Because of the pandemic raging worldwide, the RIMPAC exercises have been scaled back to focus only on at-sea exercises and forgo in-port cultural activities. However, the risks of coronavirus infections are still high. Nine soldiers from Thailand, a RIMPAC partner, tested positive for coronavirus upon returning from a three-week joint training in Hawaii in July, prompting Thailand to suspend further joint military training.
Those participating in RIMPAC in the confined space of ships are at greater risk of virus infections. As such, the effectiveness of a scaled-down drill will also be impacted. However, the Trump administration was determined to carry out the RIMPAC exercises under such circumstances to send a message that it is improving US military abilities for a war.
The US also intends to show its allies and partners in the Pacific region that it still has the dominance and final say in the region - that the US won't give up the region despite a ravaging pandemic.
Some voices speculate that this year's exercises aim to warn Beijing that bilateral support between Washington and its regional partners such as Tokyo - which is expected to experience a spike in maritime tensions with Beijing - remains strong. The US had invited China to join RIMPAC in the past. But in 2018, the Pentagon announced that it had "disinvited" China because of the "militarisation" of islands in the South China Sea.
China is not part of this year's RIMPAC either. Against the backdrop of worsening China-US relations, RIMPAC is actually joint military exercises that target China as an imaginary enemy.
This year, Taiwan had hoped to join RIMPAC as an observer. But it was not invited at the last minute. Actually, the US only uses the island of Taiwan as a bargaining chip. Under current circumstances, bringing Taiwan in as an observer will not change the course of RIMPAC much. It will instead only irritate China, so the US felt it was unnecessary to do so. Despite the island of Taiwan's willingness to participate, the US did not take its demands seriously.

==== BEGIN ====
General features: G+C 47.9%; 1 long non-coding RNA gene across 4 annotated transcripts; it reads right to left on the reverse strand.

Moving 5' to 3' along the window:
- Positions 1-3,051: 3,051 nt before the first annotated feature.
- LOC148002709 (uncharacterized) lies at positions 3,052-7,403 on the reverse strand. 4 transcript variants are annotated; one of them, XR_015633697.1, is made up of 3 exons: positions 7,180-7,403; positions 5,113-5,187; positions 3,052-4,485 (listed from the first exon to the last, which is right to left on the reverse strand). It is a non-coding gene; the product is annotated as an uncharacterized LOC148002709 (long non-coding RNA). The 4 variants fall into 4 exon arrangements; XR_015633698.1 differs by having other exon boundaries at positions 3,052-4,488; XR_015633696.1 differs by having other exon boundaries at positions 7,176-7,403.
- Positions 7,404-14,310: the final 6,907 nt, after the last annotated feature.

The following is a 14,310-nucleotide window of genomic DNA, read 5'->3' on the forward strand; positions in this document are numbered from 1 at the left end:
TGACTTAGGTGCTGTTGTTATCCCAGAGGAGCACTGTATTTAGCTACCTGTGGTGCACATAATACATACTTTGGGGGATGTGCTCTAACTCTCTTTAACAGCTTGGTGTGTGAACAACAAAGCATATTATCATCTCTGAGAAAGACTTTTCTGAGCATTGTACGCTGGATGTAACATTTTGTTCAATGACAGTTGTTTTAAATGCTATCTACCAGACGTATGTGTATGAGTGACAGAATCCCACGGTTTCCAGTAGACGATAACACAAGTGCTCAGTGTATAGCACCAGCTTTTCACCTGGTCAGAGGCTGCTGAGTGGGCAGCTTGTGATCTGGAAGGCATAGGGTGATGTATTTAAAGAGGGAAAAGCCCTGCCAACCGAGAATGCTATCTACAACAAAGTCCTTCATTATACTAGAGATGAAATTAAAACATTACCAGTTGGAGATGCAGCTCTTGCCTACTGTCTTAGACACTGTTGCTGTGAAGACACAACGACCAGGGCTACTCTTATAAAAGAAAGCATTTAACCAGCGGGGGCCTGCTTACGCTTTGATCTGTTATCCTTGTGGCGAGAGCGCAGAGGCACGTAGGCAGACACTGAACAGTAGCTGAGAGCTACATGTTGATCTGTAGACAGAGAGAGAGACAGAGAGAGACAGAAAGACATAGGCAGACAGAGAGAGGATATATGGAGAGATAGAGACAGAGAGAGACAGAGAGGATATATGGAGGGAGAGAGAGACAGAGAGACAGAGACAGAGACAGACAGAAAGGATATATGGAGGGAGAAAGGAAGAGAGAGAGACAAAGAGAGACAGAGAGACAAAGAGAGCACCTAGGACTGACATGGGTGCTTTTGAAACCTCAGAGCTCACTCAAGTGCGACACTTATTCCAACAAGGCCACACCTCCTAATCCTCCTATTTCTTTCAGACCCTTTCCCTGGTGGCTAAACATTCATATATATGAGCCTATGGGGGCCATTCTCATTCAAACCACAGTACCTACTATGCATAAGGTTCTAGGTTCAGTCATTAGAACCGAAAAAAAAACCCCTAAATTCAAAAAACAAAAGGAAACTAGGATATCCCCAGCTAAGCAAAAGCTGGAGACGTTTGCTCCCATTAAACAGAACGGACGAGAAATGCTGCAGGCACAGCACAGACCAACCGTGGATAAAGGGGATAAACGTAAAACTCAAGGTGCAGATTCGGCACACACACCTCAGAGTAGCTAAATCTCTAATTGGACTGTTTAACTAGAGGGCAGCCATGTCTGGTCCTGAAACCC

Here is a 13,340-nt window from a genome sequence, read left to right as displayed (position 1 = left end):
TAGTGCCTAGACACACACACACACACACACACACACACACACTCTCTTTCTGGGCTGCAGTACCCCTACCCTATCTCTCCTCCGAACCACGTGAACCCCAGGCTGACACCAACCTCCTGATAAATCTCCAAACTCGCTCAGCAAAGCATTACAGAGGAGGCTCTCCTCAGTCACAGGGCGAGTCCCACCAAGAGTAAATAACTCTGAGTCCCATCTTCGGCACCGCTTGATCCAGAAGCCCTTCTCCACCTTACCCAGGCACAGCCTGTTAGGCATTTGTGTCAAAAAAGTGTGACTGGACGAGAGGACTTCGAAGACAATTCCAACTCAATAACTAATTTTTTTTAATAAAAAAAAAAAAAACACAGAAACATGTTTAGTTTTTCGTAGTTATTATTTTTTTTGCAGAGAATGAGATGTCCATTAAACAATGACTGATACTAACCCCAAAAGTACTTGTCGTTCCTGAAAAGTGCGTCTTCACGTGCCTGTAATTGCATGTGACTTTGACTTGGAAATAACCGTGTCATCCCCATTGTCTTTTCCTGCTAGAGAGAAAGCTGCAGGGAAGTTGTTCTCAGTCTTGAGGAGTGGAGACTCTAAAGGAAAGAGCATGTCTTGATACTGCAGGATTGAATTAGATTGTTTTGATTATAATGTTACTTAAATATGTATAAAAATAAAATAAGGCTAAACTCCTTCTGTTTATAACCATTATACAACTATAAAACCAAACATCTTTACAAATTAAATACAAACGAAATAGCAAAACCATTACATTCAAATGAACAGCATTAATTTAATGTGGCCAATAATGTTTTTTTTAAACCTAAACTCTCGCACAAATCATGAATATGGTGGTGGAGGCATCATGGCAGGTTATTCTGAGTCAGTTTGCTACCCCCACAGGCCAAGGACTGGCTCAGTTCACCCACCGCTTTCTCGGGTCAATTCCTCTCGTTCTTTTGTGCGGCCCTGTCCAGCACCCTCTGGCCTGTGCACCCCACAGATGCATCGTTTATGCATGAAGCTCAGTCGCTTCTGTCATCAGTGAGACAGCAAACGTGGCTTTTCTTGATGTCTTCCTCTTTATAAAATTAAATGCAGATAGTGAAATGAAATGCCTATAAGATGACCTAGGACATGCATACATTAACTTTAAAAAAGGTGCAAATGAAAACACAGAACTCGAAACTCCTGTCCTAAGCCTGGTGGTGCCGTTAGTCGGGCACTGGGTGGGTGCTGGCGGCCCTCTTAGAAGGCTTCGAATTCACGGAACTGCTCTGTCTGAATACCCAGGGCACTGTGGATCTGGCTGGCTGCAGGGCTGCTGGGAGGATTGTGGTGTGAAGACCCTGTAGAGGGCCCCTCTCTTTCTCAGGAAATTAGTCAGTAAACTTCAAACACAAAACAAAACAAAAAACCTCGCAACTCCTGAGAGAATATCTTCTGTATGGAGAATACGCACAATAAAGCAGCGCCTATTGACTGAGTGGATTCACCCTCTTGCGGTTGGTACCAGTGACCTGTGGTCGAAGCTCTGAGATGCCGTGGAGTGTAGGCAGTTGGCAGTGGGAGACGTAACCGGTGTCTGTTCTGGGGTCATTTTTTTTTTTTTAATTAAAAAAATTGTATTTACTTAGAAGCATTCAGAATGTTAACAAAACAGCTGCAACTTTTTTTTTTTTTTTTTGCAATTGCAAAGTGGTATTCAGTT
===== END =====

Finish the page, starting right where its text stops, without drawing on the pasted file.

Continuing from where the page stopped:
The US is still ranked No.1 in terms of military strength, especially its naval forces. The ships and aircraft of the US fleets are world-class. But recently, it must have felt that such strength is declining due to fires aboard US Navy amphibious assault ships like the USS Bonhomme Richard and the spread of coronavirus on its aircraft carriers.
Although US military strength is still above those of other countries, it probably feels it is not enough to deter China alone - so it must woo its allies and fellow countries to counter China's influence.
The countries that join this year's RIMPAC have their different calculations. Countries that are able to participate in RIMPAC must have a certain degree of military strength.
This includes, for instance, the standard of warships - the tonnage, the cruising radius, and the speed. So participating countries want to prove that their naval forces are competent enough to exercise together with the US forces so that they can claim regional influence.
For countries like Japan and the Philippines, cooperating and retaining military ties with the US under the COVID-19 pandemic can help them curry favour from the US - and garner US support for future scenarios.
Therefore, it is unclear whether the mini RIMPAC (among the so-called like-minded countries) really serves the objective of securing the Indo-Pacific region or is merely a platform where each has its own axe to grind.
The article was originally compiled by Global Times reporter Yu Jincui based on an interview with Li Jie, a Beijing-based naval expert.